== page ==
->name('public.metrics');
// โŒ Won't match
Route::get('/api/getUsers', [UserControllerV!::class, 'listUsers']);

apply#

The apply section of the route group is where you specify any additional settings to be applied to those routes when generating documentation. There are a number of settings you can tweak here:

  • headers: Any headers you specify here will be added in example requests and response calls. Headers are specified as key => value strings.

  • response_calls: These are the settings that will be applied when making "response calls".

config/scribe.php
'response_calls' => [
'methods' => ['GET'],
'config' => [
'app.env' => 'documentation',
],
'queryParams' => [
// 'key' => 'value',
],
'bodyParams' => [
// 'key' => 'value',
],
'fileParams' => [
// 'key' => 'storage/app/image.png',
],
],
  • The methods key determines what endpoints allow response calls. By default, Scribe will only try response calls for GET endpoints, but you can change this as you wish. Set it to ['*'] to mean all methods. Leave it as an empty array to turn off response calls for that route group.

  • The queryParams, bodyParams, and fileParams keys allow you to set specific data to be sent in response calls. For file parameters, each value should be a valid path (absolute or relative to your project directory) to a file on the machine.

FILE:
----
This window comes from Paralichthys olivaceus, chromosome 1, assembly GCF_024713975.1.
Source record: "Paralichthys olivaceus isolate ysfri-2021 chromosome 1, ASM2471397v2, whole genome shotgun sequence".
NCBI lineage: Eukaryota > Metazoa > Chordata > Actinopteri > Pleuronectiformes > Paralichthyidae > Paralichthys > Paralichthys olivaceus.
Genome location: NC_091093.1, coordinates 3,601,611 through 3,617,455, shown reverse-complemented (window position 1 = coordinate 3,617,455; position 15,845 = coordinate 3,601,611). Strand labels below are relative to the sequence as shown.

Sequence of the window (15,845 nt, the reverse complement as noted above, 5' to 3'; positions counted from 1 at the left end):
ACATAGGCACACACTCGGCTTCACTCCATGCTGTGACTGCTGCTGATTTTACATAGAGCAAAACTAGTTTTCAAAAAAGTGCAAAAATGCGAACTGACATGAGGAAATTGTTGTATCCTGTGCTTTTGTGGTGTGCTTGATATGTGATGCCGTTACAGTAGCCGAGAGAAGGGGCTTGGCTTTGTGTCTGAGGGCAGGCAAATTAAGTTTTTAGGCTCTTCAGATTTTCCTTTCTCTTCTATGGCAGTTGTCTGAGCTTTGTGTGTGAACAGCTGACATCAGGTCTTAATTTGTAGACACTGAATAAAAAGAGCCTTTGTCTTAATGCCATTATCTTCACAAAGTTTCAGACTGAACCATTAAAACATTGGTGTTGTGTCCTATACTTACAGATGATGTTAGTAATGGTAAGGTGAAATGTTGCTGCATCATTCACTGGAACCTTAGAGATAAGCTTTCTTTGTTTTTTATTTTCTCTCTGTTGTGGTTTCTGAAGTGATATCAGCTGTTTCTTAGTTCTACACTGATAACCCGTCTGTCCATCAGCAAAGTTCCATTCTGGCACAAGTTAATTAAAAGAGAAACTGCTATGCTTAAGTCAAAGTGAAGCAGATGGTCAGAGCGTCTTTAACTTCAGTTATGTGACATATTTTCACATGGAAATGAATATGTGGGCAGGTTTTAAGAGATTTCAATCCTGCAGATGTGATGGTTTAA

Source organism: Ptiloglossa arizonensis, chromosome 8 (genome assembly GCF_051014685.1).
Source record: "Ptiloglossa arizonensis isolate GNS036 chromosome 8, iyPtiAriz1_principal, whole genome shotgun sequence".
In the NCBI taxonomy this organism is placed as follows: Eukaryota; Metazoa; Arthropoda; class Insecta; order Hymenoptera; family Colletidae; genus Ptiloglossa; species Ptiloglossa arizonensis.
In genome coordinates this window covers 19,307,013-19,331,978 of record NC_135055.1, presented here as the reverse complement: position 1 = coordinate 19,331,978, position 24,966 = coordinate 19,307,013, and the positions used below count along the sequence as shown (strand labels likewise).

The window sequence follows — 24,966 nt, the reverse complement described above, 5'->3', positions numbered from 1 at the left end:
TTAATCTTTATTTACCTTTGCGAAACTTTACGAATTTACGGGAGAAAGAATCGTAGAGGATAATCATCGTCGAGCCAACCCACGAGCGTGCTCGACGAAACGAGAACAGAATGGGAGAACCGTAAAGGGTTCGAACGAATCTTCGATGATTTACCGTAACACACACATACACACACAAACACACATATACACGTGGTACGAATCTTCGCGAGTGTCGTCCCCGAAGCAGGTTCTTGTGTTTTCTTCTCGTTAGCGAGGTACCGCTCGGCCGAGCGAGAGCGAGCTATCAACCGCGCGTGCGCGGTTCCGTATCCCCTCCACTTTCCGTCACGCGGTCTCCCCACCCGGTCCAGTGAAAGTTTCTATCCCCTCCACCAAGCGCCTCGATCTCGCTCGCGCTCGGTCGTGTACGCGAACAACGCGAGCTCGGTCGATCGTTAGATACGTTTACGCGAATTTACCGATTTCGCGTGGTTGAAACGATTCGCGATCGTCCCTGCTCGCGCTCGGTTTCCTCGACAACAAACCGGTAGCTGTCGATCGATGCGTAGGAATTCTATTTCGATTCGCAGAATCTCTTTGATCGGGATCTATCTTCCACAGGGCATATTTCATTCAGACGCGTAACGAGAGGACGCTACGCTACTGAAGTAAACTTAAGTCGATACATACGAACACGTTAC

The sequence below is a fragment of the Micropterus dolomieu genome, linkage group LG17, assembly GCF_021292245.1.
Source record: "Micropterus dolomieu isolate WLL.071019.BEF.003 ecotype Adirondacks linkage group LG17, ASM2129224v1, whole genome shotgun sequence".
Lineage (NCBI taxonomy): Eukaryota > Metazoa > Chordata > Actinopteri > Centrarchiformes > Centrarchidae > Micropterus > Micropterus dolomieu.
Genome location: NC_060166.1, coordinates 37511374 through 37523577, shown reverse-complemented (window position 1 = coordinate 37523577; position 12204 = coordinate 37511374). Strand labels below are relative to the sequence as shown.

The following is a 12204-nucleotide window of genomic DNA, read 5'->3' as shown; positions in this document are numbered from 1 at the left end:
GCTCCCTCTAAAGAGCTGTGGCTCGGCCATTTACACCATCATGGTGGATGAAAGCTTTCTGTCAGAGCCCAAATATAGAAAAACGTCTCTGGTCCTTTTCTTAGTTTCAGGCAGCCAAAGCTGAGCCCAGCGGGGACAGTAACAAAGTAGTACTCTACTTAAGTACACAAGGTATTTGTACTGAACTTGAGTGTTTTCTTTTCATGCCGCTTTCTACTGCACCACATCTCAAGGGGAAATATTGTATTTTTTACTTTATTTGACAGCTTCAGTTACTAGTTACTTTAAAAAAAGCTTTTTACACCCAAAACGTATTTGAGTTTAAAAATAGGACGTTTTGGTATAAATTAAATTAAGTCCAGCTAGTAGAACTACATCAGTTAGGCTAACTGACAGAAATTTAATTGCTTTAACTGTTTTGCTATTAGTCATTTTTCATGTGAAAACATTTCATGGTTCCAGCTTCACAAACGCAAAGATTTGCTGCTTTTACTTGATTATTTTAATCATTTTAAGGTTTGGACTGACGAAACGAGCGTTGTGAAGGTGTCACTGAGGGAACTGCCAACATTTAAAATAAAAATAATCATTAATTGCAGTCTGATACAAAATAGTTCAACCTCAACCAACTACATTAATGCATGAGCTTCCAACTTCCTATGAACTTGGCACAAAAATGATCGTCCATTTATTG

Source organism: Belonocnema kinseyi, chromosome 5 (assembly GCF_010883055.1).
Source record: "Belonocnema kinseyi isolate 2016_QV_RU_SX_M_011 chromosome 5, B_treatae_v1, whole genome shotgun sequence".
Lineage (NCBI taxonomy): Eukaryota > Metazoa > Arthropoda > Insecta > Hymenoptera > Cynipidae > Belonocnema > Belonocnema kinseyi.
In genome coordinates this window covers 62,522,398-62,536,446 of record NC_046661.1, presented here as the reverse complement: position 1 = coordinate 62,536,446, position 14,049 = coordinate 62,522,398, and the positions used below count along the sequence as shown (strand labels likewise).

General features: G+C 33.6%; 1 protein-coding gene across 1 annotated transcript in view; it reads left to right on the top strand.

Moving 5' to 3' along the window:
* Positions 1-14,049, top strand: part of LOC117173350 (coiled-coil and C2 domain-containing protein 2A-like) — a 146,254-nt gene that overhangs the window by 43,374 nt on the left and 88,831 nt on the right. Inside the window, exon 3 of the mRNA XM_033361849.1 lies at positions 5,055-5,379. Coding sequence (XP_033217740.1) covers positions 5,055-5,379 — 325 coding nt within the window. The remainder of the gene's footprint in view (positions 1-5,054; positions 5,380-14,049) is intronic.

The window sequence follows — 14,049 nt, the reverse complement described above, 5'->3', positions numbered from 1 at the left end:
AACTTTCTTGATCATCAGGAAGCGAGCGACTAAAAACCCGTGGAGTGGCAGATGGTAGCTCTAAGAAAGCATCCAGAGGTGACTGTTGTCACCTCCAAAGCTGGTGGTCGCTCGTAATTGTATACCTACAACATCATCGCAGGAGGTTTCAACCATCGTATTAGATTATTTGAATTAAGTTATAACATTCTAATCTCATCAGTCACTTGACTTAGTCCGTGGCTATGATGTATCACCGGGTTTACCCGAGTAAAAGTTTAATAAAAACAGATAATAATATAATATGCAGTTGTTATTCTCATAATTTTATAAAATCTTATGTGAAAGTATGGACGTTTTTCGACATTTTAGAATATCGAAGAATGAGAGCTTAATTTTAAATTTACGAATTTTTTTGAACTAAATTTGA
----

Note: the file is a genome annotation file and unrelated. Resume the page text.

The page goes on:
• The config key allows you to customise your Laravel app's config for the response call.

tip

By splitting your routes into groups, you can apply different settings to different routes.

faker_seed#

When generating examples for parameters, this package uses the fakerphp/faker package to generate random values. If you would like the package to generate the same example values each time, set this to any number (eg. 1234).

tip

Alternatively, you can set example values for parameters when documenting them.

fractal#

This section only applies if you're using transformers for your API (via the league/fractal package), and documenting responses with @transformer and @transformerCollection. Here, you configure how responses are transformed.

  • serializer: If you are using a custom serializer with league/fractal, you can specify it here. Leave this as null to use no serializer or return a simple JSON.

    Default: null

database_connections_to_transact#

To avoid modifying your database, Scribe can run response calls and example model creation (API resource and Transformer strategies) in a database transaction, and then roll it back afterwards. This item is where you specify which database connections Scribe can run transactions for.

By default, this is set to your default database connection (config('database.default')), so if you only use one database connection, you should be fine. If you use multiple connections, you should add them to the array. For example:

config/scribe.php
'database_connections_to_transact' => [
config('database.default'),
'pgsql',
],

routeMatcher#

The route matcher class is responsible for fetching the routes to be documented. The default matcher is the included \Knuckles\Scribe\Matching\RouteMatcher, but you can provide your own custom implementation if you wish. The provided matcher should implement \Knuckles\Scribe\Matching\RouteMatcherInterface.